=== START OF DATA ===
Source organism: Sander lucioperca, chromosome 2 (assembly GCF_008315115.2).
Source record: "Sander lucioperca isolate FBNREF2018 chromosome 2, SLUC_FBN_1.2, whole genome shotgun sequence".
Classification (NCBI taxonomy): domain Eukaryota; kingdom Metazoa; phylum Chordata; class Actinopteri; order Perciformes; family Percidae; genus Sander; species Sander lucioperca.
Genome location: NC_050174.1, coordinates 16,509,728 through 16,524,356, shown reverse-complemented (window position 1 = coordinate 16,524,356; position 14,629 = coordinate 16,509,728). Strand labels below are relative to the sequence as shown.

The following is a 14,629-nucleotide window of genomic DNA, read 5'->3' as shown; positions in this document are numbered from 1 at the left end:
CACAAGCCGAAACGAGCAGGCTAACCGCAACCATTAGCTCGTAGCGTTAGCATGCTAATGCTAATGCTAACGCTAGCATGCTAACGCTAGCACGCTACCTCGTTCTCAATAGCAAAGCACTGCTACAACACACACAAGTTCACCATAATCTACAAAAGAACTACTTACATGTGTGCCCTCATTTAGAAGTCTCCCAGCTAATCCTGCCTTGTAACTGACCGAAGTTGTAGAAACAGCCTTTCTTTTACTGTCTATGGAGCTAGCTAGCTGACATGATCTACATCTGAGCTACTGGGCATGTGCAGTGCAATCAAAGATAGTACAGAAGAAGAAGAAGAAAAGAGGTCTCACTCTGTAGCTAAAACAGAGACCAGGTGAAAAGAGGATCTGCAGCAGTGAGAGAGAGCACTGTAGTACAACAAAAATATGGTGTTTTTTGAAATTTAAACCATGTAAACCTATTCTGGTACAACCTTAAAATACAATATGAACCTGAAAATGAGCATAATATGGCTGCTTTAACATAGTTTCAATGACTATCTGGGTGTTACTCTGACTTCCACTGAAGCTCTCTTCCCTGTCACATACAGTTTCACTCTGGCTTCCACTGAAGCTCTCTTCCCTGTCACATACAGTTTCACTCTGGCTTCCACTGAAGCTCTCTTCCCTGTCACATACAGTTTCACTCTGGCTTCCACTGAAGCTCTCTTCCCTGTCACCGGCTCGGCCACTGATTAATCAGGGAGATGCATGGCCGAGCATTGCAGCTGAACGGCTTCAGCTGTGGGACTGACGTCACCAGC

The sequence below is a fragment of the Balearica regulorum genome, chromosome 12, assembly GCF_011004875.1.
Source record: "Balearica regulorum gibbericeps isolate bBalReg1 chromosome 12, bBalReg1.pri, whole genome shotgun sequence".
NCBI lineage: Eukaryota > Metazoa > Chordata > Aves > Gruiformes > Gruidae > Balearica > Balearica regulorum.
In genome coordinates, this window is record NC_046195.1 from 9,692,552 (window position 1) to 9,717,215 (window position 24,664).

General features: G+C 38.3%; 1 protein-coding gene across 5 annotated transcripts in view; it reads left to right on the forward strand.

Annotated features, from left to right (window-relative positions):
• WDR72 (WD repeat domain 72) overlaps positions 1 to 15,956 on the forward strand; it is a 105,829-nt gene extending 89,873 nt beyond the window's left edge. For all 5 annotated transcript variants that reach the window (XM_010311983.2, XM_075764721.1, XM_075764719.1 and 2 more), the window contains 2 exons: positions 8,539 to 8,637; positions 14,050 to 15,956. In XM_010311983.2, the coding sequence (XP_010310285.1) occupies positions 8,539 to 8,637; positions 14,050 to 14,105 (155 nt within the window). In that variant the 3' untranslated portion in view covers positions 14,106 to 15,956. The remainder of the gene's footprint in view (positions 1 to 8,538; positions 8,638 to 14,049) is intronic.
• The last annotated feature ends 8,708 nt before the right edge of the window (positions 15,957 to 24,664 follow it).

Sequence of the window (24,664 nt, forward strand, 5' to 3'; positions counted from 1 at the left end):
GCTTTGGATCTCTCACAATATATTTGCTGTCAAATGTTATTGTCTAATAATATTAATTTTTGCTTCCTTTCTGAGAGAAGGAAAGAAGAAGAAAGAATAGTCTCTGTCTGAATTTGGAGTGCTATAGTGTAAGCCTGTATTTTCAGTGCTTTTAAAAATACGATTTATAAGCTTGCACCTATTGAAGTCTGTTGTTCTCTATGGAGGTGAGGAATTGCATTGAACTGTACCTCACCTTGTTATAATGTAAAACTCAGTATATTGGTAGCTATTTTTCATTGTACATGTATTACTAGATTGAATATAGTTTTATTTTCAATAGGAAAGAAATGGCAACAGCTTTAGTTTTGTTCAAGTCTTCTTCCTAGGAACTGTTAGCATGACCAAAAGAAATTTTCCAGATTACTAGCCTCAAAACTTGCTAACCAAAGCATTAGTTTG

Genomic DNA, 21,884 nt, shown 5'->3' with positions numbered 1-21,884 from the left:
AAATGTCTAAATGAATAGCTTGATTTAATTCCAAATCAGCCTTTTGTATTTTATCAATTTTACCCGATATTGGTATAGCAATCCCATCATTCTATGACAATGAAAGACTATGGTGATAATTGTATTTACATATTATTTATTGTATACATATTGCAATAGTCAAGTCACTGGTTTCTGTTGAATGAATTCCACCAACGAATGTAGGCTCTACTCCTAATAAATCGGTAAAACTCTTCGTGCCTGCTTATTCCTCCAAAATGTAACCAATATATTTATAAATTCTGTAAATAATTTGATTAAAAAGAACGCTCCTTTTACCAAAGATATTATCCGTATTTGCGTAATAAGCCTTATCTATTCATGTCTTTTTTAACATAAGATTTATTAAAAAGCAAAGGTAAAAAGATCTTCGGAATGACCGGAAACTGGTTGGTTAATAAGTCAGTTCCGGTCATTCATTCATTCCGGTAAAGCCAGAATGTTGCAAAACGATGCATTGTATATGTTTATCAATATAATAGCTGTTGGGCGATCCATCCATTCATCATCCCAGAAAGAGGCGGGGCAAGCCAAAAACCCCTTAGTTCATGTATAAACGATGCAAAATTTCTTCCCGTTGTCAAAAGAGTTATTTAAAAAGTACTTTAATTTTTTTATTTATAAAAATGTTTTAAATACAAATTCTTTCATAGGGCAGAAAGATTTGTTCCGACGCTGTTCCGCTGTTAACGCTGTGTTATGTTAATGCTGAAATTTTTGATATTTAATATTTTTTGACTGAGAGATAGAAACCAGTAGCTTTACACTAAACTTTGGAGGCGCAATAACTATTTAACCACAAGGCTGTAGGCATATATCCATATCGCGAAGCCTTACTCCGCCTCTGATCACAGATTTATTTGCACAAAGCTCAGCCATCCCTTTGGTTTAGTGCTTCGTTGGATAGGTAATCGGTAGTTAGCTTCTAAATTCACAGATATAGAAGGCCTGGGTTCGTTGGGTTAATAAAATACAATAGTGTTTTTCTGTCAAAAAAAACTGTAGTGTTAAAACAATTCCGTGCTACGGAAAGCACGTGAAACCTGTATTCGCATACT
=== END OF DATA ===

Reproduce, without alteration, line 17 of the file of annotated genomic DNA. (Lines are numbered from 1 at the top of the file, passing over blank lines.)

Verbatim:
Genomic DNA, 21,884 nt, shown 5'->3' with positions numbered 1-21,884 from the left: